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‘Writing is a kind of play. And, if you’re still reading, you're playing too.’

I read this the other day in Michael Rosen's 'Book of Play'. It got me thinking about my own writing and, in particular, the weekly letter I write to my parents. Could this simple interaction - me writing, them reading - be an act of play?

For me, personal letter-writing is certainly a creative and enjoyable process. Unlike any other writing I do, it has to be 'old school' - handwritten on paper with a pen - but it doesn't have to be anything fancy. We're not talking Basildon Bond here. Recycled paper with an out of date letter head and a plain old biro do the job nicely.

An email definitely doesn’t hit the spot. That’s not just because my mum and dad don’t have a device or internet access or an email account. They don’t even have voicemail, but that’s another story. It’s because when I handwrite on paper with a pen, it slows me down. I think and muse and plan. I rehearse in my head what will amuse and entertain my octogenerian readers who, by their own admission, don't get out much.

As with any storytelling, I consider what comes first, what comes next, and how to end with a flourish. Before I commit my thoughts to paper, I try out different vocabulary, different word order and sentence structures. When I start to write, I have to move my pen slowly across the page to ensure decipherability. I also hate to cross anything out. There's no 'delete' or 'cut and paste' to fall back on. It is quite literally a labour of love.

For my parents it allows them to savour and digest my news, however pedestrian. They tell me they often re-read my letters, and through this act of writing and reading we all feel closer.

Now I've thought about it, I can see that every time I write them a letter, I initiate a connection which is both playful and meaningful - and that's very nice to know. 

So, here's an invitation: why not put pen to paper and handwrite a letter (or postcard) to someone you care about? Think of it as playing and the experience could bring a little bit of joy into the world - both for you and the happy recipient.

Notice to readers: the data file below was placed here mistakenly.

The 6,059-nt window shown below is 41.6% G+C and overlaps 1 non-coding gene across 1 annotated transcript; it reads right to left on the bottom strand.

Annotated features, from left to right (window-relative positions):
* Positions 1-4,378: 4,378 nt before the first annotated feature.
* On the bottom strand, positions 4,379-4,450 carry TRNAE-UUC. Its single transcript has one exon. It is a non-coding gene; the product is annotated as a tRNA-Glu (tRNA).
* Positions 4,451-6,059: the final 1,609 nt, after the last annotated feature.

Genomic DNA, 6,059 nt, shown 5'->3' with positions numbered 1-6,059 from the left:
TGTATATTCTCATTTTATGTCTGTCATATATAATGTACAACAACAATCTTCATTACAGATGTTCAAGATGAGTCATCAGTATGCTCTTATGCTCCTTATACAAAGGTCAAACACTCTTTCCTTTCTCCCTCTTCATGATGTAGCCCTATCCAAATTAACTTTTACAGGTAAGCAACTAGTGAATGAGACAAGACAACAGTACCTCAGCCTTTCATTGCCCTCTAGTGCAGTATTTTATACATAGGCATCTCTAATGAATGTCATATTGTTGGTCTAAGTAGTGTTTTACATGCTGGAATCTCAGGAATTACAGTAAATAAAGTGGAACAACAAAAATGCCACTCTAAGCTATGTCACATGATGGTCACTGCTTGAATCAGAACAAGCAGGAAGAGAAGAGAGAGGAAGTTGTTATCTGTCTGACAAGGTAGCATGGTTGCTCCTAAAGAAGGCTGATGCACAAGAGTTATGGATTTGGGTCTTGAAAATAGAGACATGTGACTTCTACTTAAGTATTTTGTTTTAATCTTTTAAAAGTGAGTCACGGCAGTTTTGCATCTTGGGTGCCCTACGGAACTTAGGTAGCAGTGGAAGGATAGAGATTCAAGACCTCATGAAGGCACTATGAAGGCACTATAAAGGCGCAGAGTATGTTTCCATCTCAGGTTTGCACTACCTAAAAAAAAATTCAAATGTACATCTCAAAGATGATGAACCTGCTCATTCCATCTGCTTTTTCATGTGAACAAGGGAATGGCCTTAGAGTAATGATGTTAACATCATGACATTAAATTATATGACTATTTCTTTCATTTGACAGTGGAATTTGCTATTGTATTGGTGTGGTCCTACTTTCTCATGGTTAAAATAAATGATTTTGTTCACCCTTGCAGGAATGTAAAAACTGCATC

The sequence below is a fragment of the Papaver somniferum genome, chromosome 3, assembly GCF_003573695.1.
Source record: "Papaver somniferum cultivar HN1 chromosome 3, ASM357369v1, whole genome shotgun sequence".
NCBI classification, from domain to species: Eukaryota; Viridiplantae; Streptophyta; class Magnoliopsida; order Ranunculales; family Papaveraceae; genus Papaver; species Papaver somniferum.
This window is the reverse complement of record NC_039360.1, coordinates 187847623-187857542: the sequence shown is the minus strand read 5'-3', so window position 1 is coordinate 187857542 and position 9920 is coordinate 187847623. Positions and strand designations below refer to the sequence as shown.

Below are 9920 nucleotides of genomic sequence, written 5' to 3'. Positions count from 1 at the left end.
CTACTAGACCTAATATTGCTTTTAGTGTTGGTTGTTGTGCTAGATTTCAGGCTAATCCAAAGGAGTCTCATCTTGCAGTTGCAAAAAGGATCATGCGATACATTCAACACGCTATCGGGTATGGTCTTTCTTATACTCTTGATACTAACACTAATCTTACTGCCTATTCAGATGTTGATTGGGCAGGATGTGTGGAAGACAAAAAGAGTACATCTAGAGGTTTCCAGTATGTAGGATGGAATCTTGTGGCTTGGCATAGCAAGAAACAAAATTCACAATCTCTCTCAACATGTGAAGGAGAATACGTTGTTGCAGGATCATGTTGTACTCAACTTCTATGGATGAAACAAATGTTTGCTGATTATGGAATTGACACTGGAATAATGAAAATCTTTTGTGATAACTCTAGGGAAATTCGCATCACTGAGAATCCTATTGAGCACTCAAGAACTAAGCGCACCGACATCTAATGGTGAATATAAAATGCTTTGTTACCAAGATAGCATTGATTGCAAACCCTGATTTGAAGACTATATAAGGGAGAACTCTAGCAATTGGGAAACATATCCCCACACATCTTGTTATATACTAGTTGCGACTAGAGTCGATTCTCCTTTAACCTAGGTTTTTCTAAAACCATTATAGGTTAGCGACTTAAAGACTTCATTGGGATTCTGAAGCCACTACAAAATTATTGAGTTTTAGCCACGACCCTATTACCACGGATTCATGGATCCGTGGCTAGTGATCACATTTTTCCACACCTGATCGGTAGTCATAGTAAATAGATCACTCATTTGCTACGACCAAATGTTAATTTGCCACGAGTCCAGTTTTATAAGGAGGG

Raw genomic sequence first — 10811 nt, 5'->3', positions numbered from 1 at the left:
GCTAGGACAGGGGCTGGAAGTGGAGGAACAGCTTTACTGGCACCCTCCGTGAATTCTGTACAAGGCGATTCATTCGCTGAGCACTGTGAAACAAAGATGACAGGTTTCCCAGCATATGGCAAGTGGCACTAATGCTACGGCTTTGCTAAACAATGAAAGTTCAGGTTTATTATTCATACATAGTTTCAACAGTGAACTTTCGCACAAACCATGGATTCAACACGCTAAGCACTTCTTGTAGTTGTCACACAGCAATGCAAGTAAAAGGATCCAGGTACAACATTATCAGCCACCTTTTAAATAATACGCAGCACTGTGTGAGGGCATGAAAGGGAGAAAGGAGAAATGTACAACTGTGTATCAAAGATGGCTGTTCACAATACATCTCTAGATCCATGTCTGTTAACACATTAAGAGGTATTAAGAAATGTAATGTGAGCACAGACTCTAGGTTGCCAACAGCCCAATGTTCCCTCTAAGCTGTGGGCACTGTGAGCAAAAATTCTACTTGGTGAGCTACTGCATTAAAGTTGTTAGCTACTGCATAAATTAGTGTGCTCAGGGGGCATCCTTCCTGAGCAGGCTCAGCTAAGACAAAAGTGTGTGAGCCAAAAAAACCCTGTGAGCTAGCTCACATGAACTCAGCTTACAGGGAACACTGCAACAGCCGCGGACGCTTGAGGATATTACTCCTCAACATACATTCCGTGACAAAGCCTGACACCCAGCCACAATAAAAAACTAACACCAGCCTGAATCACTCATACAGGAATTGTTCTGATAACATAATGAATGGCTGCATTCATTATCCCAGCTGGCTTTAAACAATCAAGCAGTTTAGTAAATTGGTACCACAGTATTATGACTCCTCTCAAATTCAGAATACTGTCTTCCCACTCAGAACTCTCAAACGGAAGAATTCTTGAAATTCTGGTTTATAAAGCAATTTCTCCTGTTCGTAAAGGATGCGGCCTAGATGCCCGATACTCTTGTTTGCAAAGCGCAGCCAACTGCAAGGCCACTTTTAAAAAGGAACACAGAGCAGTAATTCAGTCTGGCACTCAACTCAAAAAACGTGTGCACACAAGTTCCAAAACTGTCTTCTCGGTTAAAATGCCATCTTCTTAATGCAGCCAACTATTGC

Mel

 
Free Improv Taster
Wednesday 16th September, 12-1

Fancy giving online improv a try? Here's just the thing - an hour of easy games and playful storytelling in a safe, supportive environment. There's no need to be funny - the laughter just happens.
 
'I always marvel at the capacity of Zoom improv classes to completely take me away from home and immerse me in the group. I finish the session and feel as though I’ve been out for the evening with friends!'  

Click here for more info and to reserve your place. Only 4 places left, so don't delay.

And if you want to join our online course for beginners, visit Prince Henry Grammar School's
website. Weekly classes begin Tuesday 29th September, 7-8.30.


Image credit: Mandy Long
Improv Saturdays Online

As we go into the autumn, we'll continue to run fortnightly sessions online. We'll also be trying out an 'in person' session at Clifton Village Hall as soon as it's safe to do so.

Next online session:
Saturday 5th September
11 to 12.30pm
£10

 
Email us here to reserve your place.
Ilkley Lit Fest Fringe 2020

Digital Showcase

This year's Fringe is a little different, and we'd love you to be involved.

We're showcasing local Yorkshire talent, and we want to give space to the voices and work of a wide range of local artists, including poets, performers, spoken word artists, illustrators, musicians, animators, directors and scriptwriters.

 
Take a look here to get a flavour of the showcase, and find out here how you can get involved.
Things we like:

Elle Hunt on mastering the art of silliness or   'Why it's sensible to be silly'

'Showstopper! The (socially distanced) Improvised Musical.' Sign up here for news of their next show.

Leeds Online Festival of Kindness, Compassion & Wellbeing 2020. Visit the Kinder Leeds website.

 
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